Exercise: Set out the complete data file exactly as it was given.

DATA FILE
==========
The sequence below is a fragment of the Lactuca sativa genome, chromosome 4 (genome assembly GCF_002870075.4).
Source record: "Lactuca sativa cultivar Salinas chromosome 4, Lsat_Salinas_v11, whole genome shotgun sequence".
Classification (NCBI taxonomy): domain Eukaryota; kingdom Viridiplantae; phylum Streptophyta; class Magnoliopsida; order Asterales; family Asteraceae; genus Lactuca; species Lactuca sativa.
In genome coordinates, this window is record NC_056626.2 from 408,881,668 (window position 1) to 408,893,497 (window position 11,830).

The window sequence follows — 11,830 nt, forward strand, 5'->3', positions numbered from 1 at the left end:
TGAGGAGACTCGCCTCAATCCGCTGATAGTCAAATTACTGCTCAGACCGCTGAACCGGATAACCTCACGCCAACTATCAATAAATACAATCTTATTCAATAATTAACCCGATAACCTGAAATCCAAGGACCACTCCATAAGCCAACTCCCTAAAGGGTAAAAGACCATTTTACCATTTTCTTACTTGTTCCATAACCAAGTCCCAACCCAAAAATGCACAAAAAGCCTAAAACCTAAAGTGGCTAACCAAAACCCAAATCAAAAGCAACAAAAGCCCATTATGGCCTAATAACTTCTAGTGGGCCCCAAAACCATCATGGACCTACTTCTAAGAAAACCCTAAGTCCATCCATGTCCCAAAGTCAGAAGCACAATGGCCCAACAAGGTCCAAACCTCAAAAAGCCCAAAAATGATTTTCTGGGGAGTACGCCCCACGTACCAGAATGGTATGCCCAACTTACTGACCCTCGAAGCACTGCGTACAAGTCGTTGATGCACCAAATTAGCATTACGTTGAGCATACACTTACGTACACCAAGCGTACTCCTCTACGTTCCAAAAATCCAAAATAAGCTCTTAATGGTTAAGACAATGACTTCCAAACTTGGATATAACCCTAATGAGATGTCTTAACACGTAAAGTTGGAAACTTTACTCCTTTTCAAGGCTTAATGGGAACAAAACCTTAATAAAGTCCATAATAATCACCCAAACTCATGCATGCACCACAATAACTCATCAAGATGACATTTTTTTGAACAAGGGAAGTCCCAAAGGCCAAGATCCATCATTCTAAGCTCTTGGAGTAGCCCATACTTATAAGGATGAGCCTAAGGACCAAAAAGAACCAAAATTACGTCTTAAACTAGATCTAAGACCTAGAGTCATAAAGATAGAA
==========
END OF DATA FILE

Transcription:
The sequence below is a fragment of the Lactuca sativa genome, chromosome 4 (genome assembly GCF_002870075.4).
Source record: "Lactuca sativa cultivar Salinas chromosome 4, Lsat_Salinas_v11, whole genome shotgun sequence".
Classification (NCBI taxonomy): domain Eukaryota; kingdom Viridiplantae; phylum Streptophyta; class Magnoliopsida; order Asterales; family Asteraceae; genus Lactuca; species Lactuca sativa.
In genome coordinates, this window is record NC_056626.2 from 408,881,668 (window position 1) to 408,893,497 (window position 11,830).

The window sequence follows — 11,830 nt, forward strand, 5'->3', positions numbered from 1 at the left end:
TGAGGAGACTCGCCTCAATCCGCTGATAGTCAAATTACTGCTCAGACCGCTGAACCGGATAACCTCACGCCAACTATCAATAAATACAATCTTATTCAATAATTAACCCGATAACCTGAAATCCAAGGACCACTCCATAAGCCAACTCCCTAAAGGGTAAAAGACCATTTTACCATTTTCTTACTTGTTCCATAACCAAGTCCCAACCCAAAAATGCACAAAAAGCCTAAAACCTAAAGTGGCTAACCAAAACCCAAATCAAAAGCAACAAAAGCCCATTATGGCCTAATAACTTCTAGTGGGCCCCAAAACCATCATGGACCTACTTCTAAGAAAACCCTAAGTCCATCCATGTCCCAAAGTCAGAAGCACAATGGCCCAACAAGGTCCAAACCTCAAAAAGCCCAAAAATGATTTTCTGGGGAGTACGCCCCACGTACCAGAATGGTATGCCCAACTTACTGACCCTCGAAGCACTGCGTACAAGTCGTTGATGCACCAAATTAGCATTACGTTGAGCATACACTTACGTACACCAAGCGTACTCCTCTACGTTCCAAAAATCCAAAATAAGCTCTTAATGGTTAAGACAATGACTTCCAAACTTGGATATAACCCTAATGAGATGTCTTAACACGTAAAGTTGGAAACTTTACTCCTTTTCAAGGCTTAATGGGAACAAAACCTTAATAAAGTCCATAATAATCACCCAAACTCATGCATGCACCACAATAACTCATCAAGATGACATTTTTTTGAACAAGGGAAGTCCCAAAGGCCAAGATCCATCATTCTAAGCTCTTGGAGTAGCCCATACTTATAAGGATGAGCCTAAGGACCAAAAAGAACCAAAATTACGTCTTAAACTAGATCTAAGACCTAGAGTCATAAAGATAGAA